This hike is doable without a guide, and is also walking distance from town. Let me preface by saying that this is a local spot and not catered towards tourists—so don’t expect state-of-the-art facilities, amenities, and spa services because you will be very disappointed. On our way into Xela, our taxi driver handed me a card for a tour company whom I contacted and was able to set up a last minute “tour” to Los Vahos with a local. After throwing our stuff down at our hostel, we quickly ate lunch and then met up with Carlos, our local tour guide. His boss, the owner of Monteverde Tours, scooped us up in his truck and drove us closer to the entrance which actually saved us about a half hour of walking.
We hopped out and began walking along a dirt road, lined with wild plants and flowers on both sides. Carlos would occasionally stop to collect leaves or seeds that have fallen from trees and snip pieces of plants for us to smell or rub on our joints. We collected samples of different plants, which either had medicinal properties or were common ingredients in everyday products.
We definitely took our time going up, enjoying the sights along the way, and appreciating nature. When we finally arrived at the entrance, we were met with silence—not a single soul was to be seen, granted, it was a weekday after all. But we were pleasantly surprised and low-key excited we had the entire place to ourselves!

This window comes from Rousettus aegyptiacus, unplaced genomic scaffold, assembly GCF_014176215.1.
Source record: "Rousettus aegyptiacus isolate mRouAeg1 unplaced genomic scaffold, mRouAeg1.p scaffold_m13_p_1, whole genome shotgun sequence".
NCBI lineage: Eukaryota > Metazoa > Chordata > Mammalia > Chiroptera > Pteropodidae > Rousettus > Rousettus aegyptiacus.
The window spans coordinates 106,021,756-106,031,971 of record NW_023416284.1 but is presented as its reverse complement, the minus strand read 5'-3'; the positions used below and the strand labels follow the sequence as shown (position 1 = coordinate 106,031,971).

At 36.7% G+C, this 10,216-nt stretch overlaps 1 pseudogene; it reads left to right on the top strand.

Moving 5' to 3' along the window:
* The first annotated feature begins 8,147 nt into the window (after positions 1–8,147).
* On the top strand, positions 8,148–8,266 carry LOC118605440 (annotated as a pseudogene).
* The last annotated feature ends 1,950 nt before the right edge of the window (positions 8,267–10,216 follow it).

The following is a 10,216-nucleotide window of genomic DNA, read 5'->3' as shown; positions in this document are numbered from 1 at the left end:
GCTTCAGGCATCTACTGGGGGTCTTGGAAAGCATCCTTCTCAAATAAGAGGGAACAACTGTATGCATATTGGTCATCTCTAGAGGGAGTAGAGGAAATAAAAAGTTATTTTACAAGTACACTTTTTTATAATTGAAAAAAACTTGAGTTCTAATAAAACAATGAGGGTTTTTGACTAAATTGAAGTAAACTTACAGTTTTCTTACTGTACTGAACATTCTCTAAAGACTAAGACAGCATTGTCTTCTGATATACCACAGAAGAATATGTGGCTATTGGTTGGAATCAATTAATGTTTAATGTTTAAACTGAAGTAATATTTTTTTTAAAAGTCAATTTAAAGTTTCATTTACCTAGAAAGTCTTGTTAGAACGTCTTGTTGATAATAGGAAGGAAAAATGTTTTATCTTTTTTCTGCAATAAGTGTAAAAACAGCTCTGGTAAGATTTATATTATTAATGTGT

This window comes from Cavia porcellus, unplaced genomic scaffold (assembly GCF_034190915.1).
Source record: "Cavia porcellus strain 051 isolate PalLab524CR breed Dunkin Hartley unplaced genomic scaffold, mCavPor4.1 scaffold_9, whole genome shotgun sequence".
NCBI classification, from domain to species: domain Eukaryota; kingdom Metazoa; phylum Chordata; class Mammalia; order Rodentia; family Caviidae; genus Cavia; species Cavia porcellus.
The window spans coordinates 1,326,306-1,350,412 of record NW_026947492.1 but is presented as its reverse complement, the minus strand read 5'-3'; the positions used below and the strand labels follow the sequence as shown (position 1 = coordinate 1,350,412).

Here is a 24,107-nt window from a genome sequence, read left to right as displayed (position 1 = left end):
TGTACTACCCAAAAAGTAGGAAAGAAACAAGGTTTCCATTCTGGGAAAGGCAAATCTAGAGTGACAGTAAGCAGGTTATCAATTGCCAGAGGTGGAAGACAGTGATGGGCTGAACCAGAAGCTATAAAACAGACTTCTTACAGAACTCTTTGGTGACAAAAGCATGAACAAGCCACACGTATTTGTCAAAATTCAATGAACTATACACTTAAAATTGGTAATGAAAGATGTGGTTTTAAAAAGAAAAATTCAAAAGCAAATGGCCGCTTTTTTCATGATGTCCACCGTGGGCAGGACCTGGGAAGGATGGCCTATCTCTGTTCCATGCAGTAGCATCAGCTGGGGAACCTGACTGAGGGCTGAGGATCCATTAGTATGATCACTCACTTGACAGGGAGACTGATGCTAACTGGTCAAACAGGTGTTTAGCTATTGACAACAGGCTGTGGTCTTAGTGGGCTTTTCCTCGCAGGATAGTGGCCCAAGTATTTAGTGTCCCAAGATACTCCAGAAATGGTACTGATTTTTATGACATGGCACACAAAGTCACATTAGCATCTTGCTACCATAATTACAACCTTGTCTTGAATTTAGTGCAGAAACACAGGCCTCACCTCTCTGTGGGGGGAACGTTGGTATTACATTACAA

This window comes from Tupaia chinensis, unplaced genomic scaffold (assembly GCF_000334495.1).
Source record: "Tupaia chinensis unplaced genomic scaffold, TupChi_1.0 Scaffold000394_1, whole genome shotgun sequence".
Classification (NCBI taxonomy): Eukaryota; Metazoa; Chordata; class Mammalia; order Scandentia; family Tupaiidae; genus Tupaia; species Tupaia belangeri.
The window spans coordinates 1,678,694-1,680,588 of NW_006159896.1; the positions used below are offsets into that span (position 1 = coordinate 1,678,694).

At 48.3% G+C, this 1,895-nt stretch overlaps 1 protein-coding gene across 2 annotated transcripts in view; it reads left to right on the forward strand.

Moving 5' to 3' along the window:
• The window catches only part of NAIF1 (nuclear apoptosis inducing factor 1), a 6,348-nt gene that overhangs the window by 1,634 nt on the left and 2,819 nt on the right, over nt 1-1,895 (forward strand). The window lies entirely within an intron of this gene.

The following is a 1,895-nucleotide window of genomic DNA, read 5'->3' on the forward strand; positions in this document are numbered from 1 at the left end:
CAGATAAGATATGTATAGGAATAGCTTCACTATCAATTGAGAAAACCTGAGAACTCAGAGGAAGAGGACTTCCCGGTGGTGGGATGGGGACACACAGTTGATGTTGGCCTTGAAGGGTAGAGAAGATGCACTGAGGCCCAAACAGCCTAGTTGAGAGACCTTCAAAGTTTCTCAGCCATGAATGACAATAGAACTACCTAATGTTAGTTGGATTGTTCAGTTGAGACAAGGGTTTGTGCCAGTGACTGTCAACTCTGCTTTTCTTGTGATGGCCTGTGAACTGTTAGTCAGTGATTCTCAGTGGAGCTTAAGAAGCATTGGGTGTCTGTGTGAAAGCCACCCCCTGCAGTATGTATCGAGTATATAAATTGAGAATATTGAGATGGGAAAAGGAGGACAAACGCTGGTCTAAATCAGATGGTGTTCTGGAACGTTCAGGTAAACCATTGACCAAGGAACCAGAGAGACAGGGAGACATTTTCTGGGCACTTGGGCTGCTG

Carlos gave us a quick tour around the property, inside the makeshift facilities, dodging in and out of the rooms, introducing us to the uses of each room. The grungy steam rooms were small and dark, only lit up by sunlight peeking through a small square cut into the ceiling. Don’t be fooled by the two-feet wide hole in the ground. The steam weirdly came in waves, and at times, it was so hot that I almost felt suffocated. It is incredibly hot! As Atlas Obscura puts it, “one can get up close and personal with the volcano itself in dark, dungeon like rooms which belch steam from the bowels of the earth.”
For 20Q, you can use the facilities for an hour. Pretty good deal if you ask me! If you can, avoid going on the weekends because that’s when it’ll for sure be crowded with locals.
Don’t miss this hike! If you only have a couple days in Xela, be sure to put this at the top of your list. Santiaguito Mirador was an awesome and fairly easy hike–that is, if you know where you’re going. Most people will recommend a tour guide for this hike—which after doing it, makes total sense—but it is very possible to go without one. However, I highly recommend to do your research if you decide to go without one! There are parts where you can easily get lost because there is no clear trail, no signs, and too many turns that could lead you astray if you take just one wrong turn. I have Xela Who to thank because although the directions were a tad bit outdated, it was good enough to get us there without getting too lost. We only made one wrong turn, but quickly figured it out! I will include the *updated* directions for this hike in a separate post with pictures.
- Addresses are basically non-existent in Guatemala. Your taxi driver is very likely to get lost even when using a GPS! Hostels are not clearly marked either. Most exist within an alley or somewhere obscure. Landmarks are key!
- Weather – As I mentioned before, don’t let “rainy season” deter you from visiting during this luscious green period! It is usually clear and sunny in the early mornings until noon when the clouds start moving in. By late afternoon, cloud coverage is at almost 100% and you can expect spurts of heavy rain throughout the evening and throughout the night.
- Shuttles are the best way to go if you’re not traveling on a super tight budget. It can range anywhere from $10-40 USD per person depending on the distance and time of travel.
I hope this was helpful and fun to read! If you have any suggestions or comments, please feel free to leave them in the box below! 🙂